A Guest Post for Max Virtus. I’ll allow the good captain to explain more.
A little while back I challenged the legendary Leisel to concoct one of her ingeniously inventive recipes that tied into a historical theme.
Don’t forget the tastes of cultures have varied significantly over the years. An examples of this? Back in the 1800s prisoners used to be force fed lobster, which was considered a cruel and unusual torture. How times have changed, at my seafood restaurant (what… you DON’T have a seafood restaurant?), we charge £90 for a lobster (and that’s just to pull it out of the fish tank, if you want to eat it dead we charge an extra £50. How else could I possibly fund my Warehouse of Bizarrchaeolgy?)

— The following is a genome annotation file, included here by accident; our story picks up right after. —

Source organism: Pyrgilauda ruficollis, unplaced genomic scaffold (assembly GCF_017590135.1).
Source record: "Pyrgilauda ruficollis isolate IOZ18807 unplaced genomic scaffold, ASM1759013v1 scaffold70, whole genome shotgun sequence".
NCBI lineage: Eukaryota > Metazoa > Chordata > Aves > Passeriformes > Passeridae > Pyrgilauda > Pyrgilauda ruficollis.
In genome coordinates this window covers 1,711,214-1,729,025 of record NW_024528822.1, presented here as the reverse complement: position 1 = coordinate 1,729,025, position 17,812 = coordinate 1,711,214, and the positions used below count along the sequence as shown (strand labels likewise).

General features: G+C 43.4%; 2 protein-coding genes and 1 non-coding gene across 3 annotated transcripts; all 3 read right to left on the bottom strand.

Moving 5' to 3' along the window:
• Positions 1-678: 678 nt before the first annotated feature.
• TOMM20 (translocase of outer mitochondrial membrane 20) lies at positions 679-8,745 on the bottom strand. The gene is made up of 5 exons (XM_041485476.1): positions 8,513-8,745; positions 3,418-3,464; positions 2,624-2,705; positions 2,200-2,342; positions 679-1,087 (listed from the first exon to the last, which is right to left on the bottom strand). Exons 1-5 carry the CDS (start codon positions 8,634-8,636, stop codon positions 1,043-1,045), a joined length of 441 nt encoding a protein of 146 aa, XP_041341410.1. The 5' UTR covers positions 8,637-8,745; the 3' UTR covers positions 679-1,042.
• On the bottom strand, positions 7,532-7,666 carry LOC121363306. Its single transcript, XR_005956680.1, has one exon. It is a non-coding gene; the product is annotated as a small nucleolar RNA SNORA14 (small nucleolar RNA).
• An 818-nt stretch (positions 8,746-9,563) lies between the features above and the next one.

Anyhow, she managed to combine World War 1, video games and ammunition to create ‘Bullets in a Pot’.
Don’t know what that is? Then I’ll let Skill Up Skillet illuminate!
A bit over a month ago I was contacted by the illustrious Captain Max Virtus of Escapades in Bizarrchaeology asking if I would be interested in digging up some bizarre foods eaten by WWI soldiers in the trenches. I thought this would be an excellent opportunity as A. I rather enjoy history; and B. I consider myself to be something of an expert in digging. Why, you may well ask? Once upon a time, I was an amateur grave digger. Quite the leap from computer work, no? Allow me to explain:
My freshman history teacher was something of a legend in the school. Tenacious, passionate, and mildly eccentric about getting his students to pay attention in class. Let me tell you, when your teacher steals a Barbie doll from his daughter, fills its head with fake blood, and ‘chops’ her head off with a…
View original post 914 more words